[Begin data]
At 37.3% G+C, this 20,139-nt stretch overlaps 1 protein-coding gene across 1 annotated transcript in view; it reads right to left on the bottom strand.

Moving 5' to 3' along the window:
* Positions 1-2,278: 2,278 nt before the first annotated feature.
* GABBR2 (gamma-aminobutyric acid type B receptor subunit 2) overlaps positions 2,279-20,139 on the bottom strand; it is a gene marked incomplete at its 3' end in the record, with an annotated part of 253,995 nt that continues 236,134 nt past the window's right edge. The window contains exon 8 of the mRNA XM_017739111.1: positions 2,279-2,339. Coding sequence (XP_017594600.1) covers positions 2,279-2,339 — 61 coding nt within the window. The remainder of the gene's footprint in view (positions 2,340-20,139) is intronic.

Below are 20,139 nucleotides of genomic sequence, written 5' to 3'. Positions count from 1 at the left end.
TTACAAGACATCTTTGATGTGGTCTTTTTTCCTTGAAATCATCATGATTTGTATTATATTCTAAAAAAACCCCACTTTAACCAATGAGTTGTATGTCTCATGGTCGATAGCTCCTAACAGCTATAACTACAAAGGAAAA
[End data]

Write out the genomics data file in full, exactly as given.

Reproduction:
At 37.3% G+C, this 20,139-nt stretch overlaps 1 protein-coding gene across 1 annotated transcript in view; it reads right to left on the bottom strand.

Moving 5' to 3' along the window:
* Positions 1-2,278: 2,278 nt before the first annotated feature.
* GABBR2 (gamma-aminobutyric acid type B receptor subunit 2) overlaps positions 2,279-20,139 on the bottom strand; it is a gene marked incomplete at its 3' end in the record, with an annotated part of 253,995 nt that continues 236,134 nt past the window's right edge. The window contains exon 8 of the mRNA XM_017739111.1: positions 2,279-2,339. Coding sequence (XP_017594600.1) covers positions 2,279-2,339 — 61 coding nt within the window. The remainder of the gene's footprint in view (positions 2,340-20,139) is intronic.

Below are 20,139 nucleotides of genomic sequence, written 5' to 3'. Positions count from 1 at the left end.
TTACAAGACATCTTTGATGTGGTCTTTTTTCCTTGAAATCATCATGATTTGTATTATATTCTAAAAAAACCCCACTTTAACCAATGAGTTGTATGTCTCATGGTCGATAGCTCCTAACAGCTATAACTACAAAGGAAAA